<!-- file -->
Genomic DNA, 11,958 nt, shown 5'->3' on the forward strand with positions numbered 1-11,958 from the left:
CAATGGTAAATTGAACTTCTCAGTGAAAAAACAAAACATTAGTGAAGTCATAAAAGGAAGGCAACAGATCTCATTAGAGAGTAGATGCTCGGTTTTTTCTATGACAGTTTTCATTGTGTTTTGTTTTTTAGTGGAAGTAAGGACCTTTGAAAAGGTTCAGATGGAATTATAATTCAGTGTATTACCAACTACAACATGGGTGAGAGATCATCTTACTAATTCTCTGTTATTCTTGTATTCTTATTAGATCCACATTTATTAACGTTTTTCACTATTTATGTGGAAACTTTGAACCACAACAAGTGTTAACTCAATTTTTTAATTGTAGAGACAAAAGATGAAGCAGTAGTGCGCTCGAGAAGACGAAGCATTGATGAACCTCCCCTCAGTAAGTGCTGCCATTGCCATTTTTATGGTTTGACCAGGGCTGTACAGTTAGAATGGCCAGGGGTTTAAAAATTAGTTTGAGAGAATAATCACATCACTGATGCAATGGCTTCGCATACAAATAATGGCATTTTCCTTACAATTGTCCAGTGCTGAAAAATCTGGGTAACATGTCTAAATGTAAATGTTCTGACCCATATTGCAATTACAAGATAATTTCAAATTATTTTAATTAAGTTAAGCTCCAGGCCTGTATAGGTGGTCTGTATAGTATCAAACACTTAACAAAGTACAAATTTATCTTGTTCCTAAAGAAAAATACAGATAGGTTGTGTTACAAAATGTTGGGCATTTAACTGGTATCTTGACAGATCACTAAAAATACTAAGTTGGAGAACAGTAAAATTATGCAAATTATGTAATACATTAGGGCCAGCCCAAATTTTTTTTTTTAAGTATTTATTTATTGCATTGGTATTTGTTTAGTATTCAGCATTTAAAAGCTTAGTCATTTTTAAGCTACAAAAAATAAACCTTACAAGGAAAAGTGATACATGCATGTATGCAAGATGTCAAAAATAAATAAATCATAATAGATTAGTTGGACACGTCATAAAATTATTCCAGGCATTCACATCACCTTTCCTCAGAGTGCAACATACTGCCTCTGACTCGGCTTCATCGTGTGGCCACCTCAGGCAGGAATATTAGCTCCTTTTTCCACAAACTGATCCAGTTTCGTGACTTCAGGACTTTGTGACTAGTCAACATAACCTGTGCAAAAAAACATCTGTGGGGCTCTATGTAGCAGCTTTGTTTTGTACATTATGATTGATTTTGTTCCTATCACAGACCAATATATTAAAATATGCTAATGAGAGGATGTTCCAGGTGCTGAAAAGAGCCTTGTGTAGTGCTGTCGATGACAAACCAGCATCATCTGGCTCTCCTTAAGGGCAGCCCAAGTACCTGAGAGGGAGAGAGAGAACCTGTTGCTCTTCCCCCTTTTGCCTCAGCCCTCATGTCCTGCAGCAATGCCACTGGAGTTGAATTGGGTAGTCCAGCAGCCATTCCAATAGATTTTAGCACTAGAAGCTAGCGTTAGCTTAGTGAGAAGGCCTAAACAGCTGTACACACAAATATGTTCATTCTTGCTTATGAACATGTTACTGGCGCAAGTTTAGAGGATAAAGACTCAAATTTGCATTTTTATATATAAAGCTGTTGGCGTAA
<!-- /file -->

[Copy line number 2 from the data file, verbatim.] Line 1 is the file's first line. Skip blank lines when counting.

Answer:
CAATGGTAAATTGAACTTCTCAGTGAAAAAACAAAACATTAGTGAAGTCATAAAAGGAAGGCAACAGATCTCATTAGAGAGTAGATGCTCGGTTTTTTCTATGACAGTTTTCATTGTGTTTTGTTTTTTAGTGGAAGTAAGGACCTTTGAAAAGGTTCAGATGGAATTATAATTCAGTGTATTACCAACTACAACATGGGTGAGAGATCATCTTACTAATTCTCTGTTATTCTTGTATTCTTATTAGATCCACATTTATTAACGTTTTTCACTATTTATGTGGAAACTTTGAACCACAACAAGTGTTAACTCAATTTTTTAATTGTAGAGACAAAAGATGAAGCAGTAGTGCGCTCGAGAAGACGAAGCATTGATGAACCTCCCCTCAGTAAGTGCTGCCATTGCCATTTTTATGGTTTGACCAGGGCTGTACAGTTAGAATGGCCAGGGGTTTAAAAATTAGTTTGAGAGAATAATCACATCACTGATGCAATGGCTTCGCATACAAATAATGGCATTTTCCTTACAATTGTCCAGTGCTGAAAAATCTGGGTAACATGTCTAAATGTAAATGTTCTGACCCATATTGCAATTACAAGATAATTTCAAATTATTTTAATTAAGTTAAGCTCCAGGCCTGTATAGGTGGTCTGTATAGTATCAAACACTTAACAAAGTACAAATTTATCTTGTTCCTAAAGAAAAATACAGATAGGTTGTGTTACAAAATGTTGGGCATTTAACTGGTATCTTGACAGATCACTAAAAATACTAAGTTGGAGAACAGTAAAATTATGCAAATTATGTAATACATTAGGGCCAGCCCAAATTTTTTTTTTTAAGTATTTATTTATTGCATTGGTATTTGTTTAGTATTCAGCATTTAAAAGCTTAGTCATTTTTAAGCTACAAAAAATAAACCTTACAAGGAAAAGTGATACATGCATGTATGCAAGATGTCAAAAATAAATAAATCATAATAGATTAGTTGGACACGTCATAAAATTATTCCAGGCATTCACATCACCTTTCCTCAGAGTGCAACATACTGCCTCTGACTCGGCTTCATCGTGTGGCCACCTCAGGCAGGAATATTAGCTCCTTTTTCCACAAACTGATCCAGTTTCGTGACTTCAGGACTTTGTGACTAGTCAACATAACCTGTGCAAAAAAACATCTGTGGGGCTCTATGTAGCAGCTTTGTTTTGTACATTATGATTGATTTTGTTCCTATCACAGACCAATATATTAAAATATGCTAATGAGAGGATGTTCCAGGTGCTGAAAAGAGCCTTGTGTAGTGCTGTCGATGACAAACCAGCATCATCTGGCTCTCCTTAAGGGCAGCCCAAGTACCTGAGAGGGAGAGAGAGAACCTGTTGCTCTTCCCCCTTTTGCCTCAGCCCTCATGTCCTGCAGCAATGCCACTGGAGTTGAATTGGGTAGTCCAGCAGCCATTCCAATAGATTTTAGCACTAGAAGCTAGCGTTAGCTTAGTGAGAAGGCCTAAACAGCTGTACACACAAATATGTTCATTCTTGCTTATGAACATGTTACTGGCGCAAGTTTAGAGGATAAAGACTCAAATTTGCATTTTTATATATAAAGCTGTTGGCGTAA